Use More Data and Facts: Describing your experience with qualifying information is key – how many projects did you work on and what were the results? If you oversaw a software installation that improved productivity of a department or entire business unit, note the percentage increase on your resume. Showcasing accomplishments that can be linked to hard data is one of the best ways to stand out and solidify your experience.
Improving your resume can ensure that you are taken seriously as a candidate and can qualify you for the best possible positions. Performing an overhaul or making significant changes to your current resume can make sure it’s ready for wherever your career path takes you.
If you’re looking for your next job opportunity, get in touch today. Our expert staffing professionals can help connect you with the next step in your career.
The tech industry shows no signs of slowing down. All across the country, most technology-related jobs continue to see growth, and new positions continue to pop up on job boards. So, where’s the best place for an IT professional to settle down and grow a career? Are there cities worth uprooting and moving to in search of a dream job?
Student Loan Hero notes that certain IT jobs are more common and abundant in certain areas of the country. According to their study, computer programmers have the best chance of finding work in the southern region of the US, while web developers and systems analysts have more success in the Midwest.
Overall, the south is home to 47 of the top 100 cities that are best for those seeking tech jobs to find work. Not only is work readily available in these growing areas, but the cost of living to salary ratio is also higher than in other areas. If you’re looking to relocate for your tech career, you might consider making your home in one of the following U.S. cities:
New Bern, NC
Another 2018 survey found that tech workers are also finding work in other major cities, all experiencing population growth and new business development, including:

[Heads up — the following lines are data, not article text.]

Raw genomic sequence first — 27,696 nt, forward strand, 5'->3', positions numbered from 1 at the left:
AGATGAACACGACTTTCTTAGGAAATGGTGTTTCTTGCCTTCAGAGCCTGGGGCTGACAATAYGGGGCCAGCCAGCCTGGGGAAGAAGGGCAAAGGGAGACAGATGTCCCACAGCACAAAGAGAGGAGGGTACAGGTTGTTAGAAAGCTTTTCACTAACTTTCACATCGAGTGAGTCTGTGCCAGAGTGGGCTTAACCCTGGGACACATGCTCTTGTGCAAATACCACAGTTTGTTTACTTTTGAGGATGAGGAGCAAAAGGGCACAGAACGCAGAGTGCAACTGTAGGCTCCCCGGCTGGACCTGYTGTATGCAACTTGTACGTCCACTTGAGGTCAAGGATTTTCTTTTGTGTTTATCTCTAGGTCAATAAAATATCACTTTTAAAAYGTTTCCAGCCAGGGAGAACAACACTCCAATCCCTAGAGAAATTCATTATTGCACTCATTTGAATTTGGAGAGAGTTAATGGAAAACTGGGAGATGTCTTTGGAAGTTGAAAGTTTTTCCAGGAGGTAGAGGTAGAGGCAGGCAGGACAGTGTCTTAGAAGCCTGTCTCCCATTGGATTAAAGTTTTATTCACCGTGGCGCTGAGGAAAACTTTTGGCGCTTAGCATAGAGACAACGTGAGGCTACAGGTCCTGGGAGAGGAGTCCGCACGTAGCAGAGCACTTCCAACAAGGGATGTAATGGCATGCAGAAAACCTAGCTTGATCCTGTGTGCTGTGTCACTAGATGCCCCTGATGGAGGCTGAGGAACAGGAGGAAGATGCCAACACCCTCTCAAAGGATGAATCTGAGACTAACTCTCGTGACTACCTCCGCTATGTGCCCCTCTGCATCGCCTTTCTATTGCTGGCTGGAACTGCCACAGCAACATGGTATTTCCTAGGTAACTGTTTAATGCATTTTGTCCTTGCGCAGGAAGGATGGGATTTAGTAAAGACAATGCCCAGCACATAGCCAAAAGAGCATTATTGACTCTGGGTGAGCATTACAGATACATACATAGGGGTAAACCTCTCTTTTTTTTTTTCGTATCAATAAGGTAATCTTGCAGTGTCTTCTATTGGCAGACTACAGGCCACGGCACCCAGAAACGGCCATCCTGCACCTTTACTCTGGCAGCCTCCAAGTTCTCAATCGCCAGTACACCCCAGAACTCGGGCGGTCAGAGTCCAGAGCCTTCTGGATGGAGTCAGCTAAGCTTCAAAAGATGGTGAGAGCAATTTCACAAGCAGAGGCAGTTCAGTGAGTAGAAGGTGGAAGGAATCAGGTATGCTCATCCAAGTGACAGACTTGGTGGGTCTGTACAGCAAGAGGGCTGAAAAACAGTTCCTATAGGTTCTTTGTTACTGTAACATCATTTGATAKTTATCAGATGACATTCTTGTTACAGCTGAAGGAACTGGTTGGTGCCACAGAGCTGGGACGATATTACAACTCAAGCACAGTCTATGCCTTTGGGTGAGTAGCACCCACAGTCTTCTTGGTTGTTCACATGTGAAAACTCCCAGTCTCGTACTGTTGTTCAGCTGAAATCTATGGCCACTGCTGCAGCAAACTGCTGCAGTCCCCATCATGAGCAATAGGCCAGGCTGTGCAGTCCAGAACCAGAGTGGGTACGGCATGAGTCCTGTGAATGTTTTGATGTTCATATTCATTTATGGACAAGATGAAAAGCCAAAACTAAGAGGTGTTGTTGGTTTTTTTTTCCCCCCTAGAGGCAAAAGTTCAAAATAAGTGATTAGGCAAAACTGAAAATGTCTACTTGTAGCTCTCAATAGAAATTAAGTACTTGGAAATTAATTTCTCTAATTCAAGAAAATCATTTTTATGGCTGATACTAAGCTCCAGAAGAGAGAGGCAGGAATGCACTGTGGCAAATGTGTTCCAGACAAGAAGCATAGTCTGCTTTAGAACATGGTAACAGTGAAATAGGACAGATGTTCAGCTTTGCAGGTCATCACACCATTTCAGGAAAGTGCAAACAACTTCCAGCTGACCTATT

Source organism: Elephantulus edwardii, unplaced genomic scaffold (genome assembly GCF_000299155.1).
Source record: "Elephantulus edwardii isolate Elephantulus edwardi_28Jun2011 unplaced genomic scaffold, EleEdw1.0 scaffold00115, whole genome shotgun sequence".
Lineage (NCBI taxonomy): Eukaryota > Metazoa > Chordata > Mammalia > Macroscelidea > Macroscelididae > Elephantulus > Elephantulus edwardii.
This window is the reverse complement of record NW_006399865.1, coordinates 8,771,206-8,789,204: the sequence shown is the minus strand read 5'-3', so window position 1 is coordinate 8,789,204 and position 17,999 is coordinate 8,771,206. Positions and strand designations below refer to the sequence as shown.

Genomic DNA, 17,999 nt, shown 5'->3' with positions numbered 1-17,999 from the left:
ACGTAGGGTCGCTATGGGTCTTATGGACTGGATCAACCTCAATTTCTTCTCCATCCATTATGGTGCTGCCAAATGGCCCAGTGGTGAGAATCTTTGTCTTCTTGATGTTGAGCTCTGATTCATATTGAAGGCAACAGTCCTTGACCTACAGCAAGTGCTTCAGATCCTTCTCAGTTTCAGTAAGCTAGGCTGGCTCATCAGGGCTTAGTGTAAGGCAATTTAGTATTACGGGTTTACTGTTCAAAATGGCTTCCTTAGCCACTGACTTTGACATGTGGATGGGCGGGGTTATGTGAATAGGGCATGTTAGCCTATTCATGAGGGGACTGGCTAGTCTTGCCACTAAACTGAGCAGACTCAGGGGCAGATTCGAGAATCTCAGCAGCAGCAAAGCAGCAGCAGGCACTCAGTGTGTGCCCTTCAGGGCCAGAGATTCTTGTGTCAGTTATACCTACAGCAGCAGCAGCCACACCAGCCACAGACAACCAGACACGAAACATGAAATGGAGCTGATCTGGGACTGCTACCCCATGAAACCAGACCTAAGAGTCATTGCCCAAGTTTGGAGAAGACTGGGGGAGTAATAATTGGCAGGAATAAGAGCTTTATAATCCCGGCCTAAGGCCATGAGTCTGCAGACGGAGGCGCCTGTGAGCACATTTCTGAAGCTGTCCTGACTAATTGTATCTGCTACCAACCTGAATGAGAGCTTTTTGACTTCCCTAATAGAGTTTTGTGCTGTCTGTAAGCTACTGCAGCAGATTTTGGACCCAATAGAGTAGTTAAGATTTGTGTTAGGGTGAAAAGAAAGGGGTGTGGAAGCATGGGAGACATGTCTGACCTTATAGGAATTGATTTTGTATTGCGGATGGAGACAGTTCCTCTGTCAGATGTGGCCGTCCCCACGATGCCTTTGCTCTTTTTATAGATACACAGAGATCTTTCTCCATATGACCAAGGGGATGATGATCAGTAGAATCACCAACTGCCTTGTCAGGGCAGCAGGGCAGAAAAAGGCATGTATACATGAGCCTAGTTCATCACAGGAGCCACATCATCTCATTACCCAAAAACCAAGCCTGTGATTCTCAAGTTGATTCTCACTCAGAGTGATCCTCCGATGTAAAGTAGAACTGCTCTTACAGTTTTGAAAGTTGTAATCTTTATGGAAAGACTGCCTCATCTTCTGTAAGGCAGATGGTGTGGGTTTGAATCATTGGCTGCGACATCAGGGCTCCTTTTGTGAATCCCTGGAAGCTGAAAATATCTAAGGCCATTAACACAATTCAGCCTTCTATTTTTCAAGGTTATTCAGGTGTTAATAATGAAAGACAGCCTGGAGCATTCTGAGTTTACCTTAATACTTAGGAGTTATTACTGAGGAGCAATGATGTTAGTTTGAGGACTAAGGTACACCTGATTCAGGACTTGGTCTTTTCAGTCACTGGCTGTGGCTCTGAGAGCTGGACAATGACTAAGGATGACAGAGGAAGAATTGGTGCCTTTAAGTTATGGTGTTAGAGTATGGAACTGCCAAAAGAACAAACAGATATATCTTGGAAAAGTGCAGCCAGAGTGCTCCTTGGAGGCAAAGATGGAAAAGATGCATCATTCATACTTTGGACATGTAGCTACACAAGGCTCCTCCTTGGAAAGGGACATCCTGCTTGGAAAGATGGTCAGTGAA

Whatever your dream IT job is – cybersecurity, business intelligence, programming, web and mobile development or another focus – you don’t have to settle for what’s available within your zip code. Many companies are short on good talent, particularly in certain areas, so it might actually be easier to find your dream job outside of your closest major metropolitan area. Don’t limit your job search to your immediate vicinity. Finding an innovative company in an up and coming city can help accelerate your career, so it’s worth considering spots outside of your current neighborhood.
If you’re looking for your next IT job, we can help. Our expert recruiters are connected to a large network of businesses looking for IT talent and experienced candidates just like you. If you’re working towards your dream job and need some help with your search, get in touch today.
Just like incredibly intelligent people can test poorly, sometimes a great candidate gives a bad interview. When a qualified candidate you’re excited to interview doesn’t give a stellar interview performance, it can feel like a major red flag. Here’s how to know whether it should worry you or if you should continue the process.
Consider the Position: Certain people gravitate to certain careers, and some of these personality types can interview better than others. Customer service, marketing or sales professionals, for instance, are often gregarious and outgoing, which serves them in their career path. IT professionals, programmers, and developers – who often spend hours working solo on detailed projects – can be more reserved. This might be a factor in an interview and less of an issue in a day-to-day job.